'Roaring Tower' by Stella Gibbons
The final story in Women's Weird 2 is by the author of Cold Comfort Farm, usually seen as a comic novel parodying the work of Mary Webb and (to some extent) D.H. Lawrence. But - rather like Three Men in a Boat - Gibbons' big hit has more than a few serious ideas. I mention Jerome K. Jerome's book deliberately, as writers of comic fiction often handle horror rather well. There's an overlap between the two, as situations that might be hilarious are often horrific if viewed from another angle. Like Jerome and E.F. Benson, Gibbons had a good grasp of the eerie and disconcerting.
'Roaring Tower' begins with a young woman being sent away by her family to end a liaison they disapprove of. We are firmly in the realm of Victorian values, and you don't need to be Doctor Freud to see that repressing emotion in one area might lead to it erupting, in a more dangerous form, elsewhere. That's one interpretation of what happens when Clara is sent to stay with her aunt on the Cornish coast. As she approaches her new home she sees the ruins of Roaring Tower, and is fascinated.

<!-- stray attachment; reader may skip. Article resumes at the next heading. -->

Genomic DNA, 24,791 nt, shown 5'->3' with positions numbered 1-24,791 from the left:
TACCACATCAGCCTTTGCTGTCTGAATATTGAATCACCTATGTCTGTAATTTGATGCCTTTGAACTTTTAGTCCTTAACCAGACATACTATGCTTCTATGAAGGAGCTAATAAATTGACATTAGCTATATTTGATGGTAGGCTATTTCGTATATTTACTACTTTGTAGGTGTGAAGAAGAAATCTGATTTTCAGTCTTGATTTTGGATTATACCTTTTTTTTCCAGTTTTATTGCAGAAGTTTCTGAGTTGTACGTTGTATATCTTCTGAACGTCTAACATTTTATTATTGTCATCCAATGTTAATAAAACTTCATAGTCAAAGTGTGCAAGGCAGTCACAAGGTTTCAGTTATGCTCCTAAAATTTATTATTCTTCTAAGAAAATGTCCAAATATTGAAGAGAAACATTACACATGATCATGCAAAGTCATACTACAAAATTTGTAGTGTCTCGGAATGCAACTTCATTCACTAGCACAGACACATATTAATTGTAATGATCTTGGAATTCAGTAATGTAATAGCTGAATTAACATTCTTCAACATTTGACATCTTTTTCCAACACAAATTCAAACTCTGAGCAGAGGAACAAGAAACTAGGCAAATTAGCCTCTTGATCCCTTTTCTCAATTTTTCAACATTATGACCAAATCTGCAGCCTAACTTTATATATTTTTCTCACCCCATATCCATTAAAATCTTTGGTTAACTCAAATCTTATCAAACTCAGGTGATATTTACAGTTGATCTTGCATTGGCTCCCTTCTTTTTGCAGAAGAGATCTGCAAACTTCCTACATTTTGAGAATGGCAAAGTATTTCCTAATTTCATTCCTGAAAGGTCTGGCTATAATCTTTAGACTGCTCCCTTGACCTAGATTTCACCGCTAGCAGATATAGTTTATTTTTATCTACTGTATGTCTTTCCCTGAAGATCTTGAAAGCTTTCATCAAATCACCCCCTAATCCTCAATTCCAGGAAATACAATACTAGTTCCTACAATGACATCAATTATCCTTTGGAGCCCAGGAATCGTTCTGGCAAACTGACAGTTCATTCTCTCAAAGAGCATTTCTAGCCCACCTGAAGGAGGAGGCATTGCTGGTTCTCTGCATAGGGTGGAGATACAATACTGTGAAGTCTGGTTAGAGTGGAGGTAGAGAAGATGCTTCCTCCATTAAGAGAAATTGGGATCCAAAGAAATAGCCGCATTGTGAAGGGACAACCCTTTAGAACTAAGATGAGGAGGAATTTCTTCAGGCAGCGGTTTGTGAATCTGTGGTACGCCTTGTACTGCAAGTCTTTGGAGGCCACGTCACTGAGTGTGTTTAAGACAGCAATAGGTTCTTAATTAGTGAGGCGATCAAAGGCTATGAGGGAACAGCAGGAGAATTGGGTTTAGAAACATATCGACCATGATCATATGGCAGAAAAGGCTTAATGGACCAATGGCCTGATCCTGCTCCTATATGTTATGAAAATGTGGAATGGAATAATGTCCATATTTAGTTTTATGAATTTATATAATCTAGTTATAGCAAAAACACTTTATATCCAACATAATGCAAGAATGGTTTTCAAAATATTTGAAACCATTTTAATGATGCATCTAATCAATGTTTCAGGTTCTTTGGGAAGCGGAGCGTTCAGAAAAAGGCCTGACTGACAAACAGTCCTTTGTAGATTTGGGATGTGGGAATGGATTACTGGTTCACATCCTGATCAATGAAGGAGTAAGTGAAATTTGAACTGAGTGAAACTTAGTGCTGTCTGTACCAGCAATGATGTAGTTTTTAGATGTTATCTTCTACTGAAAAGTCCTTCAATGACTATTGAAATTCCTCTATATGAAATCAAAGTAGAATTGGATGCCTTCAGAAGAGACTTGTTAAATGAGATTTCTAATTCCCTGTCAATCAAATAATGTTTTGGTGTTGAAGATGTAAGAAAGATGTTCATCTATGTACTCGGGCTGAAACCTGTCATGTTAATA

Clara soon hears the story of the ruins, and her obsession grows. The writing is particularly effective at describing her state of mind. 'I hugged my grief; it was all I had. Nothing could heal it; it was a deathless wound.' She goes to to the ruins and hears the mysterious roaring sound, allegedly produced by the sea thundering in a cave far below. But the legend says a monster, somewhat bear-like, is trapped beneath the ruins. Eventually, lonely Clara calls up the monster...
'Roaring Tower' is an excellent finale to his collection. Overall, the book shows how rich and diverse women's weird fiction was in the late 19th and early 20th centuries. I'd recommend it to anyone interested in supernatural fiction.